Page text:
The search for security talent

The search for the next generation of cybersecurity professionals can be tough, say Lopa Ghosh, cybersecurity culture leader, and Victoria Brahm, senior consultant, people advisory services, at EY

EY’s Lopa Ghosh


A new year, a new start and often the search for new talent begins. For the majority of businesses, new budgets mean that the early months of the year are prime time for recruiting. However, four out of five organisations are experiencing an IT security skills gap according to a report by CyberEdge, which means that the security of businesses is being threatened while they recruit the right cyber professionals. The education sector (87%) is the most impacted, followed by telecommunications and technology (85%) and manufacturing and finance (81%).

In their search for security talent, why are businesses struggling to keep up?

  1. Businesses are looking for traditional people to solve a non-traditional problem

Most businesses aim their cyber recruiting strategies at traditional professionals: individuals with standard credentials like degrees in IT, computer science or engineering. The problem is that hackers are not bound by the parameters that traditional education teaches. Businesses need to have people on their side who think in the same way as hackers. This breed of pre-emptive hacking – referred to as white hat or ethical hacking – doesn’t always follow a set career path, with specialists often being self-taught. By embracing non-traditional education and career paths, businesses can tap into potential employees whose capabilities can match that of hackers and help them stay ahead of malicious attacks.

  1. Businesses are struggling to engage an increasingly multigenerational workforce

Businesses are facing a new future in terms of demographics at work. People are living and working longer, which means there are now as many as five generations in the workplace, compared to three or four in previous years. To motivate and engage each generation can be a complex undertaking. Millennials are the fastest growing segment in the workforce, and centennials are now starting to enter the workplace. Both have grown up in a tech-savvy environment where they can choose to sell their skills to the highest bidder and jump from one job to another. They are driven by different priorities of flexible schedules, purpose and transparency. A survey by Cone Communications found that 75% of millennials would take a pay cut to work for a responsible company, compared with a 55% average across all ages. To manage effectively across generations, businesses may need to create a vision that provides purpose and meaning behind each individual’s work. Those business that take into account what motivates the upcoming generation of workers are more likely to succeed in the recruitment race.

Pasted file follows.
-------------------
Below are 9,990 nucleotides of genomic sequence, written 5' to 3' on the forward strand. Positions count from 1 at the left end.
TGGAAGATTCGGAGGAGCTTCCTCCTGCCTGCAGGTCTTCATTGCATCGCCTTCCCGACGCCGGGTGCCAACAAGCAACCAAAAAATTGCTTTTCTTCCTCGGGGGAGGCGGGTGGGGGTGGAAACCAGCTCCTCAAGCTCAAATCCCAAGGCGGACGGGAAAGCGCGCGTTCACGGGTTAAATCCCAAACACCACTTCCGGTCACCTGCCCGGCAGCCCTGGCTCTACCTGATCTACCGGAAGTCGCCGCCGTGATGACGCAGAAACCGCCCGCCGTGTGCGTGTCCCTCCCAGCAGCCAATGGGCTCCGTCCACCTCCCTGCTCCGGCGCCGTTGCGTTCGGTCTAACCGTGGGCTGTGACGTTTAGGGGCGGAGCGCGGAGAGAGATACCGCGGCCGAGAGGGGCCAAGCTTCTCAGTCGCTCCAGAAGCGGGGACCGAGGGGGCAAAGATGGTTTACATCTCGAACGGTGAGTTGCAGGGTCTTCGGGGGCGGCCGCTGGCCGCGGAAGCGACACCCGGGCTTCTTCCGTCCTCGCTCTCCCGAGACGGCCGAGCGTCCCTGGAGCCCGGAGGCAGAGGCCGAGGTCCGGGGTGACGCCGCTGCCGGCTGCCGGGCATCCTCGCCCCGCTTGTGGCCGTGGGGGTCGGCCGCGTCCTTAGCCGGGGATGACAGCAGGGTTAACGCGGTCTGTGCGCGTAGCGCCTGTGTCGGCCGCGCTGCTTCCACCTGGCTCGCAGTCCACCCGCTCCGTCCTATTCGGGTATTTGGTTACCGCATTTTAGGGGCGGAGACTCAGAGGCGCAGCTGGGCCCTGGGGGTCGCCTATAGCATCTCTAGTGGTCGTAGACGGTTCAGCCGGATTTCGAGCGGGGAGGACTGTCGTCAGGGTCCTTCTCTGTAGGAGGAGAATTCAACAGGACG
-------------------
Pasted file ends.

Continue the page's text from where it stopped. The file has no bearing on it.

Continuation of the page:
1. Businesses are no longer doing the choosing: they are chosen

As new generations enter the workplace, talent is increasingly setting the standards for where and how they wish to work. The cybersecurity talent shortage is so immense that people with specialist skills have more bargaining power than the average employee. Although the UK has one of the most vibrant digital economies in the world, it does not currently have the cybersecurity skills base to match. Due to this shortage, cybersecurity personnel can command pay rates of up to 15% above other technology roles. Before they choose who to work for, security professionals can afford to wait and see how many offers they get and who provides the better deal. By being prepared for this new reality, businesses can pre-empt employee demands creating the right culture, environment and rewards in their talent bidding wars.

Solving the skills shortage

So how can this be solved?

  1. Thinking differently about different thinking

Tapping into a more diverse talent pool can lead to the possibility of generating much needed skills and creative solutions. For example, The NeuroCyber event serves to grow engagement, inclusion and understanding of neurodivergent individuals whose skills are suited to cyber. It is about thinking differently about different thinking as described in The Rise of Chief Neurodiversity Officer. In the UK, around 15% of people are affected by some form of neurodiverse condition such as dyslexia, ADHD, Autism and Dyspraxia. Successful organisations like Google, Microsoft, Apple, Tesla and many others were founded or built by neurodiverse individuals who possess unique capabilities such as high levels of motivation and lateral thinking ideal for cyber and technology careers.

  1. Supporting non-traditional ways of working

Why confine employees to traditional 9 to 5 jobs when the threat of a cyber-attack is 24 hours? Redesigning roles and functions could lead to more compressed hours or shift work around employees’ chosen hours. This can help attract more parents and younger generations who have the right skills but require or prefer more flexible hours. By establishing a culture that suits the conditions in which cybersecurity professionals prefer to work, they are more likely to be attracted and retained in roles.

  1. Recruiting the right personas

Finally, businesses need to understand the various archetypes or personas required for a robust and balanced cybersecurity team. Each persona, whether be a hacker, a visualiser, or coder, has separate interests, needs, and abilities to deal with technical details. By identifying their various strengths and traits, and designing roles around them, this will help recruit the right people into the right roles.

In a world where career landscapes are constantly changing, businesses need to adapt alongside them. This is especially true in cybersecurity, where candidates no longer fit the traditional stereotype. By making some adjustments to who and how talent is recruited, organisations can set themselves up for greater success in the future.